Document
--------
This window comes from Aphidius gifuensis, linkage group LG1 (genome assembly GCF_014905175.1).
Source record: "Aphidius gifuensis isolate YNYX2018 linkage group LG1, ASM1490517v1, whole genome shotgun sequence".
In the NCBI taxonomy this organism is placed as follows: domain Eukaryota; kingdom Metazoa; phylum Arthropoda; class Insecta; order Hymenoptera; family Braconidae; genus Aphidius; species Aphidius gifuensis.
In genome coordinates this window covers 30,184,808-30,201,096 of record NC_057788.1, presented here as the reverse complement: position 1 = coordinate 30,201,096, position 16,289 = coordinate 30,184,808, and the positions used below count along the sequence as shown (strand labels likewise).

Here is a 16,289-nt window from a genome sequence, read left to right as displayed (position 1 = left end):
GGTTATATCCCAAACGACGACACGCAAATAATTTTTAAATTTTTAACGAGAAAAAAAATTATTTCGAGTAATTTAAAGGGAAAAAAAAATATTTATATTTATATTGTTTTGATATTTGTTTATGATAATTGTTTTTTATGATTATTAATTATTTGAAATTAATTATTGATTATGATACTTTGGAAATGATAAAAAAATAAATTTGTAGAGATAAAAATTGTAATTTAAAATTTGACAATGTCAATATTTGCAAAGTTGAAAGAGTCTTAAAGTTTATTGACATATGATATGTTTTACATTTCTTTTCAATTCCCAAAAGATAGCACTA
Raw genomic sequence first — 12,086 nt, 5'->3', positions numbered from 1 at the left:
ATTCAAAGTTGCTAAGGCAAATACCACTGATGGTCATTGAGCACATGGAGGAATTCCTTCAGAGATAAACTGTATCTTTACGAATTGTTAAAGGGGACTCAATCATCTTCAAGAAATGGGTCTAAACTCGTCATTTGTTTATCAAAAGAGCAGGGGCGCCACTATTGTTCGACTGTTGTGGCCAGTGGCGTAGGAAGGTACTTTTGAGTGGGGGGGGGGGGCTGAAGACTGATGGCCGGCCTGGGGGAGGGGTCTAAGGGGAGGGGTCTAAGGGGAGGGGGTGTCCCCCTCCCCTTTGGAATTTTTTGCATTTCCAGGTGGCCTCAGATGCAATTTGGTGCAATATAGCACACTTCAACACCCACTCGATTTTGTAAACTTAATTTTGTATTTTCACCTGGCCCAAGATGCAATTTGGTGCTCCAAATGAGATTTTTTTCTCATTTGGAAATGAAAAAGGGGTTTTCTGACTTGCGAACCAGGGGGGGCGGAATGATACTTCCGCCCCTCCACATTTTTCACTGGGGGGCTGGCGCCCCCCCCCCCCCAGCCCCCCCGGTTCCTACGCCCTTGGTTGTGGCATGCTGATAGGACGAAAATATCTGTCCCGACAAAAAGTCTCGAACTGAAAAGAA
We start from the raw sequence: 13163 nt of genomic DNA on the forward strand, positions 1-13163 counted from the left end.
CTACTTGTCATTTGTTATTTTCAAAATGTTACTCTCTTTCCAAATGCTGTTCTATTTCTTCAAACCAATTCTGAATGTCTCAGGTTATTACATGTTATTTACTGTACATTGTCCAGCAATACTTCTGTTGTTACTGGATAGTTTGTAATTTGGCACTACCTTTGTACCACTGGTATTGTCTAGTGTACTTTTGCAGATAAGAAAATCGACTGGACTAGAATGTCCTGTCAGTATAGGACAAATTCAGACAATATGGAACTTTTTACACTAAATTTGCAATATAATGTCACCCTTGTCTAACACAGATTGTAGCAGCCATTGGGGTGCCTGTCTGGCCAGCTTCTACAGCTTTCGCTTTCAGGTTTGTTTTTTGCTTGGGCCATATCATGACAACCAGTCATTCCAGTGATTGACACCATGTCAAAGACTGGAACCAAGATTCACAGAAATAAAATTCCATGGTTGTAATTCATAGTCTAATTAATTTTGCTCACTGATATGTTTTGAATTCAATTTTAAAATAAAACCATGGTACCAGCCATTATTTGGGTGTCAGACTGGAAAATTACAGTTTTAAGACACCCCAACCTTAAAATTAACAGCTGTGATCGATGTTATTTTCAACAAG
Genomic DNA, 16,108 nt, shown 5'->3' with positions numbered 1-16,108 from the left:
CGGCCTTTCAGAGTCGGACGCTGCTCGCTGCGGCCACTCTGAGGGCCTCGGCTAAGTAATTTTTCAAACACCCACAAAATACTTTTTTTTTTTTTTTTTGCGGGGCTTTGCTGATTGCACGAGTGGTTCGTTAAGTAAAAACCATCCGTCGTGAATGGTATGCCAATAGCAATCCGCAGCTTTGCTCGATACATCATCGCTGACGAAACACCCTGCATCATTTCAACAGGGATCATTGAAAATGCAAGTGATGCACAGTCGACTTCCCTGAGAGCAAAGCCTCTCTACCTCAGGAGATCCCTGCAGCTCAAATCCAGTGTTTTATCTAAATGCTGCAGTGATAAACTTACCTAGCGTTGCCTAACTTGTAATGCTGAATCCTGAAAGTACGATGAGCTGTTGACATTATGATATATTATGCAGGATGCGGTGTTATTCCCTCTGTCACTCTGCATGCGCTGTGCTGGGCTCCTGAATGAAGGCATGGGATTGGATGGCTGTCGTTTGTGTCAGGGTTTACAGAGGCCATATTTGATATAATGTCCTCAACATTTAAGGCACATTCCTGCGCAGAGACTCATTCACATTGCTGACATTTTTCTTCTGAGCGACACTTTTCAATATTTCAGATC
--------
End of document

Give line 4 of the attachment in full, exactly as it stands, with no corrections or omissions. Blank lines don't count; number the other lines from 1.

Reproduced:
In genome coordinates this window covers 30,184,808-30,201,096 of record NC_057788.1, presented here as the reverse complement: position 1 = coordinate 30,201,096, position 16,289 = coordinate 30,184,808, and the positions used below count along the sequence as shown (strand labels likewise).